The opening plenary of the Church Transformation Conference here began with a video of several people on an escalator that suddenly stops. They don’t know what to do. One panics. One shouts for help. One dials 911.
Amid the laughter, conference participants knew the obvious solution to the riders’ dilemma ― just walk to the top or bottom of the stalled escalator. “But too many of us in the church are stuck in too many ways,” said the Rev. Ann Philbrick, associate for church transformation in the Evangelism and Church Growth ministry unit of the Presbyterian Mission Agency. “We expect the stairs to start moving again and don’t know quite what to do when they don’t, even if the solution seems obvious to those watching.”
Transforming existing congregations seems much like the story of Abraham and Sarah, said the Rev. Shawn Barkley, pastor of Louisville’s Trinity Presbyterian Church. “God tells them to leave their place of comfort and familiarity and go to a place completely different and unknown,’ he said.
“When I was in seminary, I thought pastoral ministry was just learning how to preach, teach, provide pastoral care and moderate session,” Barkley continued. “After about five years the story of Abraham and Sarah became very important to me because my ministry was not going the way I thought it should.”
An elder in his church set him straight, Barkley said. “She told me, ‘Shawn, you’re a great preacher and teacher, but you’re a lousy leader.’ It was right then I learned that effective ministry means attracting, motivating, equipping and deploying the people of God for ministry ― completely different from what I thought I’d learned.
“So the question for transformational leaders is, Barkley said, “Who do we need to be as leaders in order for our people to become leaders in the church?”
There’s no formula for transformational leadership, said the Rev. Bill Lawser, who said he has “served pastorates from coast to coast and back again.” There’s “no code to think about or puzzle to solve,” he said. “The best thing to do when we’re stuck is to go on a trip to learn a new way of walking. We must seek adventure because in the midst of adventure new and exciting things happen.”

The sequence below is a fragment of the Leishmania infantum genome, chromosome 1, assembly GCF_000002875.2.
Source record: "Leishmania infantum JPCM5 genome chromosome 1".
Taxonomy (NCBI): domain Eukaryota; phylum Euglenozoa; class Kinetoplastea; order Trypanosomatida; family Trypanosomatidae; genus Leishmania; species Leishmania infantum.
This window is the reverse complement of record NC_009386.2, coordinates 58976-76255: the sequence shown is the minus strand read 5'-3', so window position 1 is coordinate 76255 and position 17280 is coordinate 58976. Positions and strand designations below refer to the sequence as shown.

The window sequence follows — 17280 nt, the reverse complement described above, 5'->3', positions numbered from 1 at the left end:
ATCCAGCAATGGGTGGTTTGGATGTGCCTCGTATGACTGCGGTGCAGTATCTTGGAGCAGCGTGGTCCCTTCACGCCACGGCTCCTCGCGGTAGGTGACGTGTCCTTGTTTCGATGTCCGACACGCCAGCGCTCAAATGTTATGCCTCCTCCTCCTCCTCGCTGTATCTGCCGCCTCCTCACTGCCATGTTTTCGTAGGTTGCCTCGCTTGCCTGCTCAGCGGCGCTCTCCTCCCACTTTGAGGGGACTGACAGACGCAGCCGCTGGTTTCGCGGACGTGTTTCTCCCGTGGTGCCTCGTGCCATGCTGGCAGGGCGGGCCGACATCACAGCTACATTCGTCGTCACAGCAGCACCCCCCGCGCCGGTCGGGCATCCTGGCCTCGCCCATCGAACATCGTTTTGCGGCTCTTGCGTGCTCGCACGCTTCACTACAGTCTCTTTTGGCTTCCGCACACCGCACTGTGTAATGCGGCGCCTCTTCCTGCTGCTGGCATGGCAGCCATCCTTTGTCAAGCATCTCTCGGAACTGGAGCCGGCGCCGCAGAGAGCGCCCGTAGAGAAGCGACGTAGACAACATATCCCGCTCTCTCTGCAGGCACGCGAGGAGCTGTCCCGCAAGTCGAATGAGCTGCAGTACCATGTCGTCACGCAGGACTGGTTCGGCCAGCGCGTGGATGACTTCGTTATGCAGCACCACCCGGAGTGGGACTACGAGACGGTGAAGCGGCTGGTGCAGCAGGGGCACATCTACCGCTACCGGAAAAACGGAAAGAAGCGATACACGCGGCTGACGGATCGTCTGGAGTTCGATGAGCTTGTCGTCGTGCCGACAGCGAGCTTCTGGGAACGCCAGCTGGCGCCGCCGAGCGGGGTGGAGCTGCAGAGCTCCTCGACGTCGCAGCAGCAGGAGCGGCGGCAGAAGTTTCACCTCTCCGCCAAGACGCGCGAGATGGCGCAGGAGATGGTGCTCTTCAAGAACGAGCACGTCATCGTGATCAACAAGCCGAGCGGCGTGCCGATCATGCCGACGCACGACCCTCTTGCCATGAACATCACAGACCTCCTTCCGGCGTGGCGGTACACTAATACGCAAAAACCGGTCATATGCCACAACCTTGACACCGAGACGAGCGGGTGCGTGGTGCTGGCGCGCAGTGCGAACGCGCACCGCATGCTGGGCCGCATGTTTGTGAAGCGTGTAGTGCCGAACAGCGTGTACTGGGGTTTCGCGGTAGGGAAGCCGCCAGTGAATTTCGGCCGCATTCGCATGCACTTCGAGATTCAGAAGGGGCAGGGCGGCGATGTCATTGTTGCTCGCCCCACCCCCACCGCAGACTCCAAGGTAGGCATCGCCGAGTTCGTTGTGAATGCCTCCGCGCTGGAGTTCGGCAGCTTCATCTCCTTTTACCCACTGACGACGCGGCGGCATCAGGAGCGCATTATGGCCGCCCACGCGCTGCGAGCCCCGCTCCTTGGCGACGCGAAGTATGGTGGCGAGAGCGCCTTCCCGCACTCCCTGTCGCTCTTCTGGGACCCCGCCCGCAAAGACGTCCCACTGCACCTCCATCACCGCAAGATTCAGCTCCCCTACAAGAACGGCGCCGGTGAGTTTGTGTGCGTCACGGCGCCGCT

Trying to be a transformational leader can be scary, said the Rev. Joy Douglas Strom, pastor of Lake View Presbyterian Church in Chicago. “At my first conference like this I was so afraid,” she said. “I felt in over my head, like a loser pastor trying to pile into the same lifeboat with all the other loser pastors.”
Her experience at Lake View has been transformational, Strom said. One new member is a man who told her he walked by the church every Sunday morning for 15 years “wondering if they’d welcome me there,” she said. “There are so many who hunger for something and sometimes they don’t even know what ― our role is so heavy but so exciting.”
Lake View, which at one time had less than 20 in worship, now has two services and more than 300 on a typical Sunday. “Almost every Sunday we have new visitors and that’s what really excites us,” Strom said. More than 60 percent of Lake View’s members are young adults.
“Every Sunday we only have one chance with a tentative newcomer and if we blow it they never come back,” she said. “We squander that chance at the expense of those hungry young people, It is such a privilege and a gift.”
At the end of the day, church transformation is about “walking and talking,” said the Rev. Amy Williams Fowler, executive for Genesee Valley Presbytery. Her’s was a “perfect Presbyterian family,” Fowler said, “until my father committed suicide. Suddenly, everything I had counted on came into question.”
Transformation came in form of “our imperfect Presbyterian church that embraced us and let us cry,” she said. Because of that experience, Fowler said, she’s always been drawn to the story of the disciples trudging back home after witnessing Jesus’ crucifixion. “When Jesus comes and walks alongside the two, they say ‘we thought he was the one and he’s dead.’”
Every believer has moments of doubt and discouragement like that, Fowler said. “And then Jesus comes along and walks and talks with us and suddenly life opens up in a new way and we are transformed.”
Such experiences “are deeply personal but never private,” Fowler insisted. It is individuals and congregations “who run and tell others that Jesus is alive because it is just too good news not to not be shared who are the real transformational leaders.”
The Church Transformation Conference is one of five conferences comprising the Evangelism and Church Growth 2012 (ECG 2012) here July 30-Aug. 3. The other constituent conferences are Evangelism, New Church Development, Collegiate Ministries and Youth Workers.